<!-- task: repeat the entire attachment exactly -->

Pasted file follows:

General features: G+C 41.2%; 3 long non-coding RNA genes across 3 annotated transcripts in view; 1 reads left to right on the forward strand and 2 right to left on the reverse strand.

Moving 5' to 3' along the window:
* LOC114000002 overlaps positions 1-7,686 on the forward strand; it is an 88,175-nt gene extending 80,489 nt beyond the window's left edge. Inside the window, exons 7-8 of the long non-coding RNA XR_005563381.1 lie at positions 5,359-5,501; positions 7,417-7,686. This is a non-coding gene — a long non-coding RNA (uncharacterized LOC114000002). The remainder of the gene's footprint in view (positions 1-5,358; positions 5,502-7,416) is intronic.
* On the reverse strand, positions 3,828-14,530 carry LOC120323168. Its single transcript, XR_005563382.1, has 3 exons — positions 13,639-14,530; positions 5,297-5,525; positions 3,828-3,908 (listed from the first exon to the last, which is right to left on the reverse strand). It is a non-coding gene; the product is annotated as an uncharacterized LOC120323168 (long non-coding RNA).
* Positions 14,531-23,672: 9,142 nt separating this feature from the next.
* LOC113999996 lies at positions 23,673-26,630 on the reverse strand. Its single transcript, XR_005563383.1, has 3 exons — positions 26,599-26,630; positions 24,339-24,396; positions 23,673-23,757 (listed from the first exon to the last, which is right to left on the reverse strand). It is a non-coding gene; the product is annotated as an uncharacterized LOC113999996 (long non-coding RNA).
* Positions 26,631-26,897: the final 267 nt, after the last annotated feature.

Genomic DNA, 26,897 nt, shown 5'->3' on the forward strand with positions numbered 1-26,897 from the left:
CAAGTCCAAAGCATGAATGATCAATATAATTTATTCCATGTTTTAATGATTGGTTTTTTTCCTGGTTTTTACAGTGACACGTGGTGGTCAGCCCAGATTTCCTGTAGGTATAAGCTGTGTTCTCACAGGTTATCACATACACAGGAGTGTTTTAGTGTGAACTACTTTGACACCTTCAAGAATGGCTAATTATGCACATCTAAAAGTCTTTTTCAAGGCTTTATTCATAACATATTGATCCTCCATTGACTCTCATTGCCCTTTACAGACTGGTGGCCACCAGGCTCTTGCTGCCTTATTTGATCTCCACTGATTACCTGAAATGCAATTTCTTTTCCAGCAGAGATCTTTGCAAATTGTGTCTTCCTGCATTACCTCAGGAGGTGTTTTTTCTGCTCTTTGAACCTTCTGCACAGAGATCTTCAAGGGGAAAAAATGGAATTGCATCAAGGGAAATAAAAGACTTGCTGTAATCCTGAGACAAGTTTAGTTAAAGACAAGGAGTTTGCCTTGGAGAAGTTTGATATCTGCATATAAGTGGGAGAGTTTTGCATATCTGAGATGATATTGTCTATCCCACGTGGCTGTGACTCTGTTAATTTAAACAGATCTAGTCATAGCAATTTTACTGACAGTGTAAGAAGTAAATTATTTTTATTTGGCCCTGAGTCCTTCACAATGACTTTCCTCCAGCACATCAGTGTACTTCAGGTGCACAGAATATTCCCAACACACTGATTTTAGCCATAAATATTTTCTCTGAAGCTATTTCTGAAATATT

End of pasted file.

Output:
General features: G+C 41.2%; 3 long non-coding RNA genes across 3 annotated transcripts in view; 1 reads left to right on the forward strand and 2 right to left on the reverse strand.

Moving 5' to 3' along the window:
* LOC114000002 overlaps positions 1-7,686 on the forward strand; it is an 88,175-nt gene extending 80,489 nt beyond the window's left edge. Inside the window, exons 7-8 of the long non-coding RNA XR_005563381.1 lie at positions 5,359-5,501; positions 7,417-7,686. This is a non-coding gene — a long non-coding RNA (uncharacterized LOC114000002). The remainder of the gene's footprint in view (positions 1-5,358; positions 5,502-7,416) is intronic.
* On the reverse strand, positions 3,828-14,530 carry LOC120323168. Its single transcript, XR_005563382.1, has 3 exons — positions 13,639-14,530; positions 5,297-5,525; positions 3,828-3,908 (listed from the first exon to the last, which is right to left on the reverse strand). It is a non-coding gene; the product is annotated as an uncharacterized LOC120323168 (long non-coding RNA).
* Positions 14,531-23,672: 9,142 nt separating this feature from the next.
* LOC113999996 lies at positions 23,673-26,630 on the reverse strand. Its single transcript, XR_005563383.1, has 3 exons — positions 26,599-26,630; positions 24,339-24,396; positions 23,673-23,757 (listed from the first exon to the last, which is right to left on the reverse strand). It is a non-coding gene; the product is annotated as an uncharacterized LOC113999996 (long non-coding RNA).
* Positions 26,631-26,897: the final 267 nt, after the last annotated feature.

Genomic DNA, 26,897 nt, shown 5'->3' on the forward strand with positions numbered 1-26,897 from the left:
CAAGTCCAAAGCATGAATGATCAATATAATTTATTCCATGTTTTAATGATTGGTTTTTTTCCTGGTTTTTACAGTGACACGTGGTGGTCAGCCCAGATTTCCTGTAGGTATAAGCTGTGTTCTCACAGGTTATCACATACACAGGAGTGTTTTAGTGTGAACTACTTTGACACCTTCAAGAATGGCTAATTATGCACATCTAAAAGTCTTTTTCAAGGCTTTATTCATAACATATTGATCCTCCATTGACTCTCATTGCCCTTTACAGACTGGTGGCCACCAGGCTCTTGCTGCCTTATTTGATCTCCACTGATTACCTGAAATGCAATTTCTTTTCCAGCAGAGATCTTTGCAAATTGTGTCTTCCTGCATTACCTCAGGAGGTGTTTTTTCTGCTCTTTGAACCTTCTGCACAGAGATCTTCAAGGGGAAAAAATGGAATTGCATCAAGGGAAATAAAAGACTTGCTGTAATCCTGAGACAAGTTTAGTTAAAGACAAGGAGTTTGCCTTGGAGAAGTTTGATATCTGCATATAAGTGGGAGAGTTTTGCATATCTGAGATGATATTGTCTATCCCACGTGGCTGTGACTCTGTTAATTTAAACAGATCTAGTCATAGCAATTTTACTGACAGTGTAAGAAGTAAATTATTTTTATTTGGCCCTGAGTCCTTCACAATGACTTTCCTCCAGCACATCAGTGTACTTCAGGTGCACAGAATATTCCCAACACACTGATTTTAGCCATAAATATTTTCTCTGAAGCTATTTCTGAAATATT